Bush & beach
Beach extension to Zambia safari
Malawi has been nicknamed ‘The Warm Heart of Africa’ and truly has some of the friendliest people. Although generally not considered by first time African travellers, Malawi should not be overlooked. The relaxed and charming lodges on the shores of Lake Malawi offer the perfect beach extension to a safari (in Malawi, Zambia or further afield) while the National Parks, Game reserves, tea plantations and stunning scenery will appeal to the more adventurous.
Despite being relatively small, only measuring about half the size of The United Kingdom, it has such a diversity of topography that it offers varied itineraries. Whether it is trekking through the mountainous regions, game viewing, or swimming in the crystal clear water of Lake Malawi, it will not disappoint
Recognised as Africa’s most beautiful Lake , it is 365 miles long by 52 miles wide, – also known as Calendar Lake! The crystal clear water makes for wonderful snorkelling where you will glimpse shoals of brightly coloured fish. Kayaking or sailing gives you the chance to explore the sandy, palm fringed beaches of the shores and the islands that are sprinkled throughout the lake. Most lodges offer an array of water sports including diving, water skiing and paddle boarding, to mention a few.
There are family friendly hotels and romantic hideaways that are perfect for honeymooners on the Malawi and Mozambican shores. We recommend Kaya Mawa, a little piece of beach bliss on the shores of the lake. After a safari, it offers laid back intimacy, each chalet has its unique views and charms. The staff are incredibly friendly and the lodge is superbly managed and the food is fabulous- not to mention the cucumber and black peppercorn G&T’s!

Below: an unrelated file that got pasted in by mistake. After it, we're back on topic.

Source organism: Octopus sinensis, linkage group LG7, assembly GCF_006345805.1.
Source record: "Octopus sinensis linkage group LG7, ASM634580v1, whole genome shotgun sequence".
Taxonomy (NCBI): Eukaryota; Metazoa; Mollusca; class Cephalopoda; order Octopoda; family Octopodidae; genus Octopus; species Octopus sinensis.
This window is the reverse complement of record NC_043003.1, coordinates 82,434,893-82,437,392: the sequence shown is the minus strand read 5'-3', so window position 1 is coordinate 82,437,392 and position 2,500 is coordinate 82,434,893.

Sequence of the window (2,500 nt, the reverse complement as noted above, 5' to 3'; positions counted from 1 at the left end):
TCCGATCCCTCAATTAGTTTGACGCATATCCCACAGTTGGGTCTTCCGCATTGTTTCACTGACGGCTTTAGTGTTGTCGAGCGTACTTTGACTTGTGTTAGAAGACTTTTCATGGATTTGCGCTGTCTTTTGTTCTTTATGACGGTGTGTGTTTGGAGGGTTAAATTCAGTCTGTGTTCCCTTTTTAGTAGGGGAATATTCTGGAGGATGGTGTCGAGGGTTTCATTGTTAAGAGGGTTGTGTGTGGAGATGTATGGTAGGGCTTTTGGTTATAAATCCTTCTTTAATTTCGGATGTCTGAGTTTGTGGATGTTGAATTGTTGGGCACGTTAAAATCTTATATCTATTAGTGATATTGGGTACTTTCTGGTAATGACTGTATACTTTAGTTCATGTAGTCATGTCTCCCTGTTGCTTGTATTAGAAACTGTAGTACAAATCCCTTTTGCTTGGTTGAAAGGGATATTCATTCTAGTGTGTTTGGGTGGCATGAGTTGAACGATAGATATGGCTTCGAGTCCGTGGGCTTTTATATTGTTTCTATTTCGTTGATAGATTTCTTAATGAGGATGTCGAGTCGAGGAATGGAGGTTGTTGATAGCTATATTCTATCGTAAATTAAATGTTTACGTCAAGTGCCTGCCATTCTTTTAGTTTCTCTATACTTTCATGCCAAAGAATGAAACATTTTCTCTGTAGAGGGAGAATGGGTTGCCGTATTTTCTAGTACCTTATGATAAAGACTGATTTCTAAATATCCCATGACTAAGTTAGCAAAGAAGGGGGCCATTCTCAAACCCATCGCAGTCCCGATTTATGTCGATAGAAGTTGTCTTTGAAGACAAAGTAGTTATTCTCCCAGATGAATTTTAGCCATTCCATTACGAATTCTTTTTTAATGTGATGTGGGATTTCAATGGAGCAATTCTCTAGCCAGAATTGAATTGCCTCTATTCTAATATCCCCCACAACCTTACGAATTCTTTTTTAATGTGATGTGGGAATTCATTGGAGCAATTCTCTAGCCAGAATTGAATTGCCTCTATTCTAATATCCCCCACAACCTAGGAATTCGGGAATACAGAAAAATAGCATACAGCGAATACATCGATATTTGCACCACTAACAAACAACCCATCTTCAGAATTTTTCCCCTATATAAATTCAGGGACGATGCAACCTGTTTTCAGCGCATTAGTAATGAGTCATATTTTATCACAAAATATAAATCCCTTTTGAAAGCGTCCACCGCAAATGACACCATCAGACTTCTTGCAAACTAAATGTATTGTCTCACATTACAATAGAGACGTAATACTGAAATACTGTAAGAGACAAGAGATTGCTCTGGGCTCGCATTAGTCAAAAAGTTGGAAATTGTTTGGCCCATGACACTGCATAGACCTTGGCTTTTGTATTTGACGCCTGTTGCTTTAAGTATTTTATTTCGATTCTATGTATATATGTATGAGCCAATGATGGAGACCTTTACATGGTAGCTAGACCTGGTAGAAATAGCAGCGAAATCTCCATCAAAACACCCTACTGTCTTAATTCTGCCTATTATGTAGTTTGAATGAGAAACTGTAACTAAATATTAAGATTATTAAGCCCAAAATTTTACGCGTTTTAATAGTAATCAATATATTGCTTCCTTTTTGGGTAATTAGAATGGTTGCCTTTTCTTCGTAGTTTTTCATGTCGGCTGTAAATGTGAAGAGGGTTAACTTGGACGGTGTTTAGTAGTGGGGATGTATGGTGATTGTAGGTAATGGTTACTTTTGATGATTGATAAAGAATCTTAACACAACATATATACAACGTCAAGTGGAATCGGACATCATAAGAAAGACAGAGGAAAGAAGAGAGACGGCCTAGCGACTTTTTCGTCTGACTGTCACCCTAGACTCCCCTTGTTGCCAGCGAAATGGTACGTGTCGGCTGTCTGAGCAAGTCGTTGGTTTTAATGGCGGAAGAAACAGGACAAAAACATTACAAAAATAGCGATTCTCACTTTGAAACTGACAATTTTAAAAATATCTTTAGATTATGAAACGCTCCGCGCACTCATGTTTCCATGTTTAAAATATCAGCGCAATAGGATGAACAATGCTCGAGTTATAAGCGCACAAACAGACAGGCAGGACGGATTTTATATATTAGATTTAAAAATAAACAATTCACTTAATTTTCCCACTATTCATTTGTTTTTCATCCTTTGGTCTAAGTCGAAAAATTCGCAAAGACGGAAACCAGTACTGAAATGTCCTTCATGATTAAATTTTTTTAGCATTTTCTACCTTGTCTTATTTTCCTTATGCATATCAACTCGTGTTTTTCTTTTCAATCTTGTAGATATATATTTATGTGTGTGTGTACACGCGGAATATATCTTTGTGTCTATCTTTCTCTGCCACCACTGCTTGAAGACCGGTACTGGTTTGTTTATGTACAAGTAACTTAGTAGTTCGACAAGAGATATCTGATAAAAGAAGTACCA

Majete Wildlife Reserve & Liwonde National Park
Once an abundant wildlife refuge by the late 1990’s most species of large game, including elephant, had been eradicated. In 2003, African Parks Majete (APM) a non-profit organisation, in partnership with the Malawian government and local communities, took total responsibility for the rehabilitation and long-term management of the reserve. Mass translocation of wildlife began in 2003 and by March 2012, over 2500 animals from thirteen different species had been reintroduced including elephant, black rhino, leopard, buffalo, sable antelope, zebra, Lichtenstein’s hartebeest and eland. It is now teeming with wildlife but one of the joys of the area is the lack of other tourists!
Liwonde National Park is small but offers superb game viewing – the elephants and birdlife are exceptional and lion are sometimes seen. It is centred on the Shire River which flows out of Lake Malawi and eventually joins the Zambezi in Mozambique, allowing guests to enjoy boat trips as well as the more typical game drives and walks.
Northern Malawi is characterised by some of the most dramatic scenery in Southern Africa – most magnificent of all is the Nyika Plateau, towering to no less than 8000ft (2500m). This beautiful rolling scenery is littered with wildflowers and orchids while the montane vegetation attracts large numbers of antelope from the diminutive duiker to the regal eland. Elephant, buffalo, lion and the elusive leopard are also regularly seen.